Leon Bridges meets fans at the Dickie’s trailer at the Fortress Festival
Ann Richardson is rarely surprised to see celebrities such as Kourtney Kardashian and Emily Ratajkowski wearing Dickies.
Richardson is Williamson-Dickie Manufacturing Co.’s director of strategic initiatives. In her 40-plus years at the clothing company’s Fort Worth headquarters, she has seen fashion styles come and go. But Dickies’ reputation for durable, often loose-fitting clothes always seems to have a place among the cultural influencers.
A$AP Rocky, the rapper currently embroiled in an assault case in Sweden, was photographed earlier this year wearing Dickies 3M pants with the signature reflective road crew striping.
Dickies shirts, pants and jackets have always been popular work wear. But Richardson says it was more than 30 years ago she began noticing celebrities jumping over to the brand as well.
“We weren’t as broadly popular as we are now,” she said in a phone interview. “But then in the ‘80s, especially, we got picked up by college girls, and guys in the northeast. And we became the popular thing to wear with the hip hop and rap artists coming off the West Coast.”
“Then the skateboard crowd picked it up, because Dickies work clothes are durable,” she said. “They’re not a tight fit, so you’ve got the ability to move around and do athletic things.”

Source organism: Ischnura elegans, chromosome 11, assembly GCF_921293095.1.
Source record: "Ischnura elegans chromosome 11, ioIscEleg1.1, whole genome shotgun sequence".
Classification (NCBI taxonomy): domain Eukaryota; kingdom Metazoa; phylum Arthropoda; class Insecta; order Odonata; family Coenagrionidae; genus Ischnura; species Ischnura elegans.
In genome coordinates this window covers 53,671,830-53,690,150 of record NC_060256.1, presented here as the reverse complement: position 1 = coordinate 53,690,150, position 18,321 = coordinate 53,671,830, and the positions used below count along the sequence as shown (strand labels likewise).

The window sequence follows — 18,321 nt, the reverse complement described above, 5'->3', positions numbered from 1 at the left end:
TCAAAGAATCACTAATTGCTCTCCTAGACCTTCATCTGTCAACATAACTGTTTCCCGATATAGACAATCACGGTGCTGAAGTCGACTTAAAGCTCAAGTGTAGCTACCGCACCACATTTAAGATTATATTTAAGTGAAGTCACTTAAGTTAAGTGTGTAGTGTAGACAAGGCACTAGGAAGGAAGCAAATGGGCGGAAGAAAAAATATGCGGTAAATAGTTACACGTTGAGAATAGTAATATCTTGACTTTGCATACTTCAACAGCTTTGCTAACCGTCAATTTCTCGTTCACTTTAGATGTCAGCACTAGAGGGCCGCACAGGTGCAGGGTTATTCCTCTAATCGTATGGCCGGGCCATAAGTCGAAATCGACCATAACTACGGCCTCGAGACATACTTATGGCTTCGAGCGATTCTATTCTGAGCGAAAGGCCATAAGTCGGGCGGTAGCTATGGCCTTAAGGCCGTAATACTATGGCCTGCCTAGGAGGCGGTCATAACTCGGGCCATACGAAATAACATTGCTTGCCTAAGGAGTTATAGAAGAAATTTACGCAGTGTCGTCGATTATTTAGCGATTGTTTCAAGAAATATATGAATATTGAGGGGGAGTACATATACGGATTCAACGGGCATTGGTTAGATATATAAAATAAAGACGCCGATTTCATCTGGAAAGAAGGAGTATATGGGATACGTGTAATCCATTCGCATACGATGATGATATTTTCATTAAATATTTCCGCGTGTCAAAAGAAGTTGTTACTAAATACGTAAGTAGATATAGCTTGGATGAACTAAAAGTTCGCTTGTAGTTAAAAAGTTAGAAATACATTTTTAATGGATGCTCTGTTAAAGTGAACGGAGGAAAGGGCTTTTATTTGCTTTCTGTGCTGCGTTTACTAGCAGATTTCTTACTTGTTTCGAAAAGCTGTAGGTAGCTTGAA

Right now, Fort Worth’s hugely popular soul singer Leon Bridges is a big fan of Dickies. At this spring’s Fortress Festival musical gathering in Fort Worth’s cultural district, Bridges hung out at the Dickies table and mingled with fans.
Dickies got its start in Fort Worth in 1922. Richardson, who said she started working at the company after graduating from Texas Christian University with a degree in merchandising, oversees the company’s 1922 line of clothing.
The 1922 line is made of up clothing that is made in America — at the company’s South Texas plant in Uvalde — so it sells at a premium price and is only available at selected retail locations.
VF Corporation bought Dickies in 2017. The corporation, which announced last year it was moving its headquarters from Greensboro, N.C. to Denver, Co., owns many other well-recognized brands in the fashion realm, including The North Face, Timberland and Vans.
The popularity of Dickies extends overseas, too. In South Africa, the work wear has been popular in the 1990s, and a company store was recently opened at a Johannesburg mall.
Fort Worth’s 14,000-seat venue, Dickies Arena, is scheduled to open this fall. Buying the naming rights to that venue ensures the brand will stay top of mind in the music and entertainment world, Richardson said.
“Dickies is just very authentic,” she said. “It’s not like we get out there and pretend to be something we’re not.”